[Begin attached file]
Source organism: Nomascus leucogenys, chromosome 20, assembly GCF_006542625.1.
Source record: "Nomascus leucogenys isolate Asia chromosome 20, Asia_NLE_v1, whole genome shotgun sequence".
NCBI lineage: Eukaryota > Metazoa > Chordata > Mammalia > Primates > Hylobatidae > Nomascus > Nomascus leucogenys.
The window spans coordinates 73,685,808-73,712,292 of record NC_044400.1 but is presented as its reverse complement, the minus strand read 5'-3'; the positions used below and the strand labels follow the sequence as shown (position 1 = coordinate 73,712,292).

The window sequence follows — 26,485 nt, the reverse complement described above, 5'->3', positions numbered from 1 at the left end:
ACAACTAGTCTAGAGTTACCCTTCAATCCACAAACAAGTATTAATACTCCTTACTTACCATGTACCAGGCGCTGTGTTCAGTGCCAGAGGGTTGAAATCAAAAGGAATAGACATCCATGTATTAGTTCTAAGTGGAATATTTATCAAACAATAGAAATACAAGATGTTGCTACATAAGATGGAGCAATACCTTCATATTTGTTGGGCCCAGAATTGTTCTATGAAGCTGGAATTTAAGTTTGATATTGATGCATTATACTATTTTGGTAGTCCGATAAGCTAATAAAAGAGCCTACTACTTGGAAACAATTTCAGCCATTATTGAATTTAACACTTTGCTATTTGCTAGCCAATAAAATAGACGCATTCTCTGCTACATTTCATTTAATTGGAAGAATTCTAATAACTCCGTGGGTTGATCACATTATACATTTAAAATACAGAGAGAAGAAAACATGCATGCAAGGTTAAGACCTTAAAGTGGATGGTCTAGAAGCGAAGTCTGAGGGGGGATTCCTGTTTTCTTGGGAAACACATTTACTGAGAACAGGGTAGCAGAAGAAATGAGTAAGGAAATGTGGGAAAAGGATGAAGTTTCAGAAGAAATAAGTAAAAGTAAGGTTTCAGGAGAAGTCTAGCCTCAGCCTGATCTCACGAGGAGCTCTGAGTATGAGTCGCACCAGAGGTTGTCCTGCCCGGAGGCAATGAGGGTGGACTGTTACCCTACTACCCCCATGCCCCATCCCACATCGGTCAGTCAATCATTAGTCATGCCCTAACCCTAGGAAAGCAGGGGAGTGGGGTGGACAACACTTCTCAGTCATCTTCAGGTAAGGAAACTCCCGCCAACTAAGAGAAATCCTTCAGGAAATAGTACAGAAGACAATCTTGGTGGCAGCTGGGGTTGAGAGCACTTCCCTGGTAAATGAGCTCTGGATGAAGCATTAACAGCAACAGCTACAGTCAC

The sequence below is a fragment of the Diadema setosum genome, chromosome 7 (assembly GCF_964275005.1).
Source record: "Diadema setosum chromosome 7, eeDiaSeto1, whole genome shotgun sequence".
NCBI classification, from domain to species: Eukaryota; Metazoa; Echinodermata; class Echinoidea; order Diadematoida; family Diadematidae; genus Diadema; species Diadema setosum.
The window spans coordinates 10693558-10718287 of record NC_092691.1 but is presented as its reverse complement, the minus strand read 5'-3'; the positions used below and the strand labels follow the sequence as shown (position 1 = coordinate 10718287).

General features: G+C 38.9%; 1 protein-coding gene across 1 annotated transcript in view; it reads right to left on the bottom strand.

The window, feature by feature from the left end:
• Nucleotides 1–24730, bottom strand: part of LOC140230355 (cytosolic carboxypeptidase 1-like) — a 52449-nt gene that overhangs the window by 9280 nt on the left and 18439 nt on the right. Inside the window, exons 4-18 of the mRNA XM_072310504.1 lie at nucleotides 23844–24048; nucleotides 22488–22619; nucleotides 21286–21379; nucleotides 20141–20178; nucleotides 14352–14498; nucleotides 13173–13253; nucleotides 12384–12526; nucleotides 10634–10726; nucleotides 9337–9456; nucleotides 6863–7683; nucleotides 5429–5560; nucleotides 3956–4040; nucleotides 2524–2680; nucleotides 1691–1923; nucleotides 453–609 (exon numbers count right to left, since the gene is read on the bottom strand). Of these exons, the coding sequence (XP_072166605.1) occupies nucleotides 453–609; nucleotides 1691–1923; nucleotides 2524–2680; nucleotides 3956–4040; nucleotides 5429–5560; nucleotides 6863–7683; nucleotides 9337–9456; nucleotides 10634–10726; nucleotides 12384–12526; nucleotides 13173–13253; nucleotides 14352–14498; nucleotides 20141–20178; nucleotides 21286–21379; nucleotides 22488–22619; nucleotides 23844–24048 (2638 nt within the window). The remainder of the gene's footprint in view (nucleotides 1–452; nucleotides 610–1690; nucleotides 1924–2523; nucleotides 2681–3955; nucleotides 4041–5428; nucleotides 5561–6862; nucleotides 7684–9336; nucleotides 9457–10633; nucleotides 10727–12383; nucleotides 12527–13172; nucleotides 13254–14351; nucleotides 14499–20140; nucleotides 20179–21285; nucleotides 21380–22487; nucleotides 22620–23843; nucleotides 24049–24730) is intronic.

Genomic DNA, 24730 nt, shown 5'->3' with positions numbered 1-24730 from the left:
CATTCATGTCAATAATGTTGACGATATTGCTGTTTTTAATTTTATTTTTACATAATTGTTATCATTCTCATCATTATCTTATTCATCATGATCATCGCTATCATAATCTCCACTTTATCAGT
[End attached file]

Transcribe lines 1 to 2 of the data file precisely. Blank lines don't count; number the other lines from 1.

Source organism: Nomascus leucogenys, chromosome 20, assembly GCF_006542625.1.
Source record: "Nomascus leucogenys isolate Asia chromosome 20, Asia_NLE_v1, whole genome shotgun sequence".